Commercial property insurance claims have driven the reported insured loss for Cyclone Marcia, which struck Queensland, Australia in February, up to $403,6m from almost 30,000 claims, according to the Insurance Council of Australia.
Estimates of insurance industry losses for Cyclone Marcia started off at very low levels, but as always after a catastrophe event it takes time for losses to be reported by property and business owners and the expectation was that the tally would rise.
Now the ICA reports that the expected influx of claims has begun and commercial insurance losses to businesses in the region have increased the reserved value of insurance losses to $403.6m from 29,565 claims.
ICA CEO Rob Whelan said that insurance companies are dealing with hundreds of business claims lodged via insurance brokers; “These business claims are for a wide range of cyclone-related losses, from property and vehicle damage to business interruption. Many of these cases are quite complex.”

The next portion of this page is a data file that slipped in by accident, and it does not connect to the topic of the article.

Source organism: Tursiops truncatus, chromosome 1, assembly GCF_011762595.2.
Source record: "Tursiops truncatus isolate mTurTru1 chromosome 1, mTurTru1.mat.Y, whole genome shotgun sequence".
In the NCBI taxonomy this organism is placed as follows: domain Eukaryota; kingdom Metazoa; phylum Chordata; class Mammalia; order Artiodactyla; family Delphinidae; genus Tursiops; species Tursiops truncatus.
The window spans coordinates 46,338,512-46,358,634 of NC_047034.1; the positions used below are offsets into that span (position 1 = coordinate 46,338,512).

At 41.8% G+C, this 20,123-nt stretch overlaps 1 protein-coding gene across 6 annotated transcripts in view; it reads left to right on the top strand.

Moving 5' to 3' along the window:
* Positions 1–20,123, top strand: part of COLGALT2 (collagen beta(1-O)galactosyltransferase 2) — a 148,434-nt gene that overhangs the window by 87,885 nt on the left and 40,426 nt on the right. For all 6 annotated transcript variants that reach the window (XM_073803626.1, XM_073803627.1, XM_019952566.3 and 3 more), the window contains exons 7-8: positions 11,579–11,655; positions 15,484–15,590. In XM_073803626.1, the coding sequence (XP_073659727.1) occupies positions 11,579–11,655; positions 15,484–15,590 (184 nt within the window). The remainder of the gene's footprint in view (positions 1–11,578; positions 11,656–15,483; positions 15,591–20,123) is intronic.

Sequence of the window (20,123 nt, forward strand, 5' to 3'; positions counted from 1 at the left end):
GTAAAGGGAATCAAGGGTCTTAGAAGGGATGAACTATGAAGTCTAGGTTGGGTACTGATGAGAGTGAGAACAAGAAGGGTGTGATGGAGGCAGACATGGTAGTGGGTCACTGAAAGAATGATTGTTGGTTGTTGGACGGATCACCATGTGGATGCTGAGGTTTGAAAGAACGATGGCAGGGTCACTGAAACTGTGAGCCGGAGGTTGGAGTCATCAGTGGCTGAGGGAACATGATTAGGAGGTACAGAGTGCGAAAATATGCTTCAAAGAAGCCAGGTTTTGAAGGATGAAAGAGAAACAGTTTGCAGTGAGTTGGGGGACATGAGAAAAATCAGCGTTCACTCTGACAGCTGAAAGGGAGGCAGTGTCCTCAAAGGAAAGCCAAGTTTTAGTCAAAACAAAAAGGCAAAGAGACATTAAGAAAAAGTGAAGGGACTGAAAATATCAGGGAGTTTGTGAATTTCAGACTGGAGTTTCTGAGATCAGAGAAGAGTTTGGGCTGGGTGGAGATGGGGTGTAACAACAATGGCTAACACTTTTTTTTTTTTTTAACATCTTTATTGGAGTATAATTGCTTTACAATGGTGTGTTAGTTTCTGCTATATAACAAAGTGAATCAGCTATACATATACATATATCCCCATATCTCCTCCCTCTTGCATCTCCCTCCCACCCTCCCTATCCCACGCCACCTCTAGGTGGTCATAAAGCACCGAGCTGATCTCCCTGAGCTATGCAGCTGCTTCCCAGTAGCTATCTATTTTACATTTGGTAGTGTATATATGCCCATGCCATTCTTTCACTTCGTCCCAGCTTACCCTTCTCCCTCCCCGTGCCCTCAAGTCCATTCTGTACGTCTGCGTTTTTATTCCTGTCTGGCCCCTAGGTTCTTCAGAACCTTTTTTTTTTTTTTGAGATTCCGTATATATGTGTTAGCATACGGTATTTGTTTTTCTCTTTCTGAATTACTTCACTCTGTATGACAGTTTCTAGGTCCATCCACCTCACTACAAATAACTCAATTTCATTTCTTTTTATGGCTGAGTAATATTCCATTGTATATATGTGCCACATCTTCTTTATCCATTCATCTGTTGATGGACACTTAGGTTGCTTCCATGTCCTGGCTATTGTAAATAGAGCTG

Whelan said most claims received to date were for domestic policies in Yeppoon and Rockhampton and neighbouring towns; “A large proportion of the properties severely damaged or destroyed by Cyclone Marcia were older buildings with poor resilience to the impact of cyclones and storms.”
Rebuilding of properties is expected to be in line with standards which should increase the regions resilience to storms over time.
A number of Australian primary insurers had already said that the cyclone losses could pass the point where they call on their reinsurance.
At the moment it looks like any impact to the reinsurance industry will be very small. So unless an ILS fund manager that participated in an insurers programme on a collateralized basis, or another third-party capital structure such as a sidecar, has a particularly high exposure to Australian cyclones and reinsurance programmes in the region, losses will likely be zero to minimal at worst.